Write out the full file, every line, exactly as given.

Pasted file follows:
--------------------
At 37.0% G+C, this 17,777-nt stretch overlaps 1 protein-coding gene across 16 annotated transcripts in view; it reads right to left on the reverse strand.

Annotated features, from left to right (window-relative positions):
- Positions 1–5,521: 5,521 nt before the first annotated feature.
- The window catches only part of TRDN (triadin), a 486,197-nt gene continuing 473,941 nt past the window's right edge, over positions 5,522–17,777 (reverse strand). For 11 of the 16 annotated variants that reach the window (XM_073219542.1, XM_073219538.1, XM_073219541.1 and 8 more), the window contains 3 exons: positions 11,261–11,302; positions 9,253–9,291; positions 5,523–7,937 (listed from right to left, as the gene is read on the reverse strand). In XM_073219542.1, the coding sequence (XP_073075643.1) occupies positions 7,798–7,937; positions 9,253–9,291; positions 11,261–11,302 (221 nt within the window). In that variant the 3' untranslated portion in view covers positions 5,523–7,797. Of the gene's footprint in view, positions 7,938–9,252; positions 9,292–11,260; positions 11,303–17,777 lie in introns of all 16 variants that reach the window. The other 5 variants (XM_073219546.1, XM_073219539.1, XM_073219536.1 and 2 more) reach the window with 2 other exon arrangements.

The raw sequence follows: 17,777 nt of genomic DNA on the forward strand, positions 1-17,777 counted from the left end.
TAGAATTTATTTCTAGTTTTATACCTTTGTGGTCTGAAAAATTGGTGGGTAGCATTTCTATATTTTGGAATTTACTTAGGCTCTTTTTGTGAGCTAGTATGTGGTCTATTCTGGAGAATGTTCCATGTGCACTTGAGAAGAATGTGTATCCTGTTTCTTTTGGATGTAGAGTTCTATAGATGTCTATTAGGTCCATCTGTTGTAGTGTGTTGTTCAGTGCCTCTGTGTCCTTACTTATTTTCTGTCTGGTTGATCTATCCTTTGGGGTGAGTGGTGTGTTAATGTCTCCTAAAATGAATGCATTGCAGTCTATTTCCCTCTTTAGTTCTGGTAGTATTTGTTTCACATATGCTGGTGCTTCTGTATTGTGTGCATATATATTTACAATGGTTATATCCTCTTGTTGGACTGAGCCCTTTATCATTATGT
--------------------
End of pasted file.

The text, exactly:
At 37.0% G+C, this 17,777-nt stretch overlaps 1 protein-coding gene across 16 annotated transcripts in view; it reads right to left on the reverse strand.

Annotated features, from left to right (window-relative positions):
- Positions 1–5,521: 5,521 nt before the first annotated feature.
- The window catches only part of TRDN (triadin), a 486,197-nt gene continuing 473,941 nt past the window's right edge, over positions 5,522–17,777 (reverse strand). For 11 of the 16 annotated variants that reach the window (XM_073219542.1, XM_073219538.1, XM_073219541.1 and 8 more), the window contains 3 exons: positions 11,261–11,302; positions 9,253–9,291; positions 5,523–7,937 (listed from right to left, as the gene is read on the reverse strand). In XM_073219542.1, the coding sequence (XP_073075643.1) occupies positions 7,798–7,937; positions 9,253–9,291; positions 11,261–11,302 (221 nt within the window). In that variant the 3' untranslated portion in view covers positions 5,523–7,797. Of the gene's footprint in view, positions 7,938–9,252; positions 9,292–11,260; positions 11,303–17,777 lie in introns of all 16 variants that reach the window. The other 5 variants (XM_073219546.1, XM_073219539.1, XM_073219536.1 and 2 more) reach the window with 2 other exon arrangements.

The raw sequence follows: 17,777 nt of genomic DNA on the forward strand, positions 1-17,777 counted from the left end.
TAGAATTTATTTCTAGTTTTATACCTTTGTGGTCTGAAAAATTGGTGGGTAGCATTTCTATATTTTGGAATTTACTTAGGCTCTTTTTGTGAGCTAGTATGTGGTCTATTCTGGAGAATGTTCCATGTGCACTTGAGAAGAATGTGTATCCTGTTTCTTTTGGATGTAGAGTTCTATAGATGTCTATTAGGTCCATCTGTTGTAGTGTGTTGTTCAGTGCCTCTGTGTCCTTACTTATTTTCTGTCTGGTTGATCTATCCTTTGGGGTGAGTGGTGTGTTAATGTCTCCTAAAATGAATGCATTGCAGTCTATTTCCCTCTTTAGTTCTGGTAGTATTTGTTTCACATATGCTGGTGCTTCTGTATTGTGTGCATATATATTTACAATGGTTATATCCTCTTGTTGGACTGAGCCCTTTATCATTATGT